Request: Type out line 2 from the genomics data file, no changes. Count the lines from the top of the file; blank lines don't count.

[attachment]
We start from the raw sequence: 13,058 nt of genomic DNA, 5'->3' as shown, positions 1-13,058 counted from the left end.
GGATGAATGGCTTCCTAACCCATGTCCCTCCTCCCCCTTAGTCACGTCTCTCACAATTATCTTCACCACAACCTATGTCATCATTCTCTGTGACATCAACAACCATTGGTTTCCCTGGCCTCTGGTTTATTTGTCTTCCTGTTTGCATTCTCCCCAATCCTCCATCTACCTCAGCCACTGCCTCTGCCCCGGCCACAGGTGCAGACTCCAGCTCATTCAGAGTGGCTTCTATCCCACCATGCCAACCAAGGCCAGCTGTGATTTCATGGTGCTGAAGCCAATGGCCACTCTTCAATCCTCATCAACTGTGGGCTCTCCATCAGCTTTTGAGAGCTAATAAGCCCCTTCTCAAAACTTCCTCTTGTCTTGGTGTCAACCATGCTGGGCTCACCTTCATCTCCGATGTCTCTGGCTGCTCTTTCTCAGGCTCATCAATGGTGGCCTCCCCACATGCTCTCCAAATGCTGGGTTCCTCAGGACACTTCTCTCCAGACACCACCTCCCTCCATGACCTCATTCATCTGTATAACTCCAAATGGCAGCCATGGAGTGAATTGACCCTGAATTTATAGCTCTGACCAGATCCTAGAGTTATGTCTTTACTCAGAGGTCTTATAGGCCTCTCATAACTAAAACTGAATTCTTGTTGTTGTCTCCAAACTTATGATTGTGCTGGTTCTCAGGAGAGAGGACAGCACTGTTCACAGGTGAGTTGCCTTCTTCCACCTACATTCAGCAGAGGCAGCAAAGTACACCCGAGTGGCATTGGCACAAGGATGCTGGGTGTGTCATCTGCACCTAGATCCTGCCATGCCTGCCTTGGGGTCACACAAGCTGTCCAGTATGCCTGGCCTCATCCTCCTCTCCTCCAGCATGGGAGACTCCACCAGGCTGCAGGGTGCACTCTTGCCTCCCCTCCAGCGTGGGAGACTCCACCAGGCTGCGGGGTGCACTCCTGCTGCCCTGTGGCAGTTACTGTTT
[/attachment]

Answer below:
GGATGAATGGCTTCCTAACCCATGTCCCTCCTCCCCCTTAGTCACGTCTCTCACAATTATCTTCACCACAACCTATGTCATCATTCTCTGTGACATCAACAACCATTGGTTTCCCTGGCCTCTGGTTTATTTGTCTTCCTGTTTGCATTCTCCCCAATCCTCCATCTACCTCAGCCACTGCCTCTGCCCCGGCCACAGGTGCAGACTCCAGCTCATTCAGAGTGGCTTCTATCCCACCATGCCAACCAAGGCCAGCTGTGATTTCATGGTGCTGAAGCCAATGGCCACTCTTCAATCCTCATCAACTGTGGGCTCTCCATCAGCTTTTGAGAGCTAATAAGCCCCTTCTCAAAACTTCCTCTTGTCTTGGTGTCAACCATGCTGGGCTCACCTTCATCTCCGATGTCTCTGGCTGCTCTTTCTCAGGCTCATCAATGGTGGCCTCCCCACATGCTCTCCAAATGCTGGGTTCCTCAGGACACTTCTCTCCAGACACCACCTCCCTCCATGACCTCATTCATCTGTATAACTCCAAATGGCAGCCATGGAGTGAATTGACCCTGAATTTATAGCTCTGACCAGATCCTAGAGTTATGTCTTTACTCAGAGGTCTTATAGGCCTCTCATAACTAAAACTGAATTCTTGTTGTTGTCTCCAAACTTATGATTGTGCTGGTTCTCAGGAGAGAGGACAGCACTGTTCACAGGTGAGTTGCCTTCTTCCACCTACATTCAGCAGAGGCAGCAAAGTACACCCGAGTGGCATTGGCACAAGGATGCTGGGTGTGTCATCTGCACCTAGATCCTGCCATGCCTGCCTTGGGGTCACACAAGCTGTCCAGTATGCCTGGCCTCATCCTCCTCTCCTCCAGCATGGGAGACTCCACCAGGCTGCAGGGTGCACTCTTGCCTCCCCTCCAGCGTGGGAGACTCCACCAGGCTGCGGGGTGCACTCCTGCTGCCCTGTGGCAGTTACTGTTT